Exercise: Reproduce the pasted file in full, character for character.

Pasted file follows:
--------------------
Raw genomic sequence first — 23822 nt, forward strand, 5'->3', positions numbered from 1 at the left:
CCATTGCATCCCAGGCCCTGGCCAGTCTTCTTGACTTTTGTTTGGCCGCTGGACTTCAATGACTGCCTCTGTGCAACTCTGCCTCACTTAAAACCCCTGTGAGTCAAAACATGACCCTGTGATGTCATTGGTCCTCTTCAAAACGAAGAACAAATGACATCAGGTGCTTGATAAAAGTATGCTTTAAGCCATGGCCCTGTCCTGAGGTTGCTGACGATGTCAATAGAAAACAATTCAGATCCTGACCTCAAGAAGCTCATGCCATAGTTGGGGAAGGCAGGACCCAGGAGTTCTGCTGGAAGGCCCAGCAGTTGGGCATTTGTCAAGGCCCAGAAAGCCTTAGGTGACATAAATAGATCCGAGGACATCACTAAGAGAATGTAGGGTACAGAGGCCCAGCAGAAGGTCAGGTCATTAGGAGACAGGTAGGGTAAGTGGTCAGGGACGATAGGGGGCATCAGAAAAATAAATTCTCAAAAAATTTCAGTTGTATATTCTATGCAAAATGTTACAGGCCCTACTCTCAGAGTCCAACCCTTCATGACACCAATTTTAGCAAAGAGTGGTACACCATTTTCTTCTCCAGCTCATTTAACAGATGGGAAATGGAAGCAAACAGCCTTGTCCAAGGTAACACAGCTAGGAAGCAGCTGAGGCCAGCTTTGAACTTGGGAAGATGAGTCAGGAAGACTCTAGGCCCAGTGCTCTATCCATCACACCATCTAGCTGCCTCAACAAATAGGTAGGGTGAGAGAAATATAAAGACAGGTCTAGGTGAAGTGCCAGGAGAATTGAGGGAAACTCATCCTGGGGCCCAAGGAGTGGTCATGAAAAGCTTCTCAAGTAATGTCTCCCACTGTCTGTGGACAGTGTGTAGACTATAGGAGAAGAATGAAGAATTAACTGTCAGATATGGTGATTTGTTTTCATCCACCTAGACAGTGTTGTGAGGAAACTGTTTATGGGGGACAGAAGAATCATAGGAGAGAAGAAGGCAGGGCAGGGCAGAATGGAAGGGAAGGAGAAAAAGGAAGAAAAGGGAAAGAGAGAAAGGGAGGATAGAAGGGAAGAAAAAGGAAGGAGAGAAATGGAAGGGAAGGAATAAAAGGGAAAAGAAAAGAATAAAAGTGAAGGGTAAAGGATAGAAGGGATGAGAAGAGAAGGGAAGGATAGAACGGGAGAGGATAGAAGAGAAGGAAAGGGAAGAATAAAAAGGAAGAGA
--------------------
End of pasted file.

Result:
Raw genomic sequence first — 23822 nt, forward strand, 5'->3', positions numbered from 1 at the left:
CCATTGCATCCCAGGCCCTGGCCAGTCTTCTTGACTTTTGTTTGGCCGCTGGACTTCAATGACTGCCTCTGTGCAACTCTGCCTCACTTAAAACCCCTGTGAGTCAAAACATGACCCTGTGATGTCATTGGTCCTCTTCAAAACGAAGAACAAATGACATCAGGTGCTTGATAAAAGTATGCTTTAAGCCATGGCCCTGTCCTGAGGTTGCTGACGATGTCAATAGAAAACAATTCAGATCCTGACCTCAAGAAGCTCATGCCATAGTTGGGGAAGGCAGGACCCAGGAGTTCTGCTGGAAGGCCCAGCAGTTGGGCATTTGTCAAGGCCCAGAAAGCCTTAGGTGACATAAATAGATCCGAGGACATCACTAAGAGAATGTAGGGTACAGAGGCCCAGCAGAAGGTCAGGTCATTAGGAGACAGGTAGGGTAAGTGGTCAGGGACGATAGGGGGCATCAGAAAAATAAATTCTCAAAAAATTTCAGTTGTATATTCTATGCAAAATGTTACAGGCCCTACTCTCAGAGTCCAACCCTTCATGACACCAATTTTAGCAAAGAGTGGTACACCATTTTCTTCTCCAGCTCATTTAACAGATGGGAAATGGAAGCAAACAGCCTTGTCCAAGGTAACACAGCTAGGAAGCAGCTGAGGCCAGCTTTGAACTTGGGAAGATGAGTCAGGAAGACTCTAGGCCCAGTGCTCTATCCATCACACCATCTAGCTGCCTCAACAAATAGGTAGGGTGAGAGAAATATAAAGACAGGTCTAGGTGAAGTGCCAGGAGAATTGAGGGAAACTCATCCTGGGGCCCAAGGAGTGGTCATGAAAAGCTTCTCAAGTAATGTCTCCCACTGTCTGTGGACAGTGTGTAGACTATAGGAGAAGAATGAAGAATTAACTGTCAGATATGGTGATTTGTTTTCATCCACCTAGACAGTGTTGTGAGGAAACTGTTTATGGGGGACAGAAGAATCATAGGAGAGAAGAAGGCAGGGCAGGGCAGAATGGAAGGGAAGGAGAAAAAGGAAGAAAAGGGAAAGAGAGAAAGGGAGGATAGAAGGGAAGAAAAAGGAAGGAGAGAAATGGAAGGGAAGGAATAAAAGGGAAAAGAAAAGAATAAAAGTGAAGGGTAAAGGATAGAAGGGATGAGAAGAGAAGGGAAGGATAGAACGGGAGAGGATAGAAGAGAAGGAAAGGGAAGAATAAAAAGGAAGAGA